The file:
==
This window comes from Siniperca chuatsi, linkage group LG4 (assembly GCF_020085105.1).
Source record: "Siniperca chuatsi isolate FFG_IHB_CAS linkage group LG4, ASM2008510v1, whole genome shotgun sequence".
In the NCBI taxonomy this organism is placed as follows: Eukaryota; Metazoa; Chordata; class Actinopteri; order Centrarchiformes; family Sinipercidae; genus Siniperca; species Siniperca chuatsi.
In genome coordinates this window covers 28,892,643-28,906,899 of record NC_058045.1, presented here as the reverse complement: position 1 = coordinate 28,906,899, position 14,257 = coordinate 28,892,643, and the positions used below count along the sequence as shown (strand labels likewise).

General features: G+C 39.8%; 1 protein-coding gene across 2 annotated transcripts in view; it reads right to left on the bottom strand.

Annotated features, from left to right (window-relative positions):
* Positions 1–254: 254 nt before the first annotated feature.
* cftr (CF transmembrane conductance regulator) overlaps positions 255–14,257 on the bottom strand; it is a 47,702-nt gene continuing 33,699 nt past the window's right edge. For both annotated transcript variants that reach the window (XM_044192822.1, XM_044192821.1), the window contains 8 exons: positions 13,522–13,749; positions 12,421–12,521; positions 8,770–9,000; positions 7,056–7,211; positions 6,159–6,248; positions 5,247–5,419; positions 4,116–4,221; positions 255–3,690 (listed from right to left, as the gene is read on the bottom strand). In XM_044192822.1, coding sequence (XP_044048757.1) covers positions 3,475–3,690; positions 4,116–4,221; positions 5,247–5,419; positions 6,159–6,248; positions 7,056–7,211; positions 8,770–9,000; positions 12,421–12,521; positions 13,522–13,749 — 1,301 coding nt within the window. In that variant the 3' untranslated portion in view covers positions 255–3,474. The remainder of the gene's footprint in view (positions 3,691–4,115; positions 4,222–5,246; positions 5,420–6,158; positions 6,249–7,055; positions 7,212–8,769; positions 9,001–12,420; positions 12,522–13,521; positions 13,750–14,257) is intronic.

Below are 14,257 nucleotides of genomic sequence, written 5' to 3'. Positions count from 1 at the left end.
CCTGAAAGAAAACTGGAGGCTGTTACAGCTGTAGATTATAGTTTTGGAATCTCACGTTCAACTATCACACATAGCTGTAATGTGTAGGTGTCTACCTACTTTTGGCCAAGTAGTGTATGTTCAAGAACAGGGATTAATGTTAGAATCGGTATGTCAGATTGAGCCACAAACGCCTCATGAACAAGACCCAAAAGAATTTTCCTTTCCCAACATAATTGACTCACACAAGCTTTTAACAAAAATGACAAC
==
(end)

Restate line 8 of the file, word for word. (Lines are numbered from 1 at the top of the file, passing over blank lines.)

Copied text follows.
* cftr (CF transmembrane conductance regulator) overlaps positions 255–14,257 on the bottom strand; it is a 47,702-nt gene continuing 33,699 nt past the window's right edge. For both annotated transcript variants that reach the window (XM_044192822.1, XM_044192821.1), the window contains 8 exons: positions 13,522–13,749; positions 12,421–12,521; positions 8,770–9,000; positions 7,056–7,211; positions 6,159–6,248; positions 5,247–5,419; positions 4,116–4,221; positions 255–3,690 (listed from right to left, as the gene is read on the bottom strand). In XM_044192822.1, coding sequence (XP_044048757.1) covers positions 3,475–3,690; positions 4,116–4,221; positions 5,247–5,419; positions 6,159–6,248; positions 7,056–7,211; positions 8,770–9,000; positions 12,421–12,521; positions 13,522–13,749 — 1,301 coding nt within the window. In that variant the 3' untranslated portion in view covers positions 255–3,474. The remainder of the gene's footprint in view (positions 3,691–4,115; positions 4,222–5,246; positions 5,420–6,158; positions 6,249–7,055; positions 7,212–8,769; positions 9,001–12,420; positions 12,522–13,521; positions 13,750–14,257) is intronic.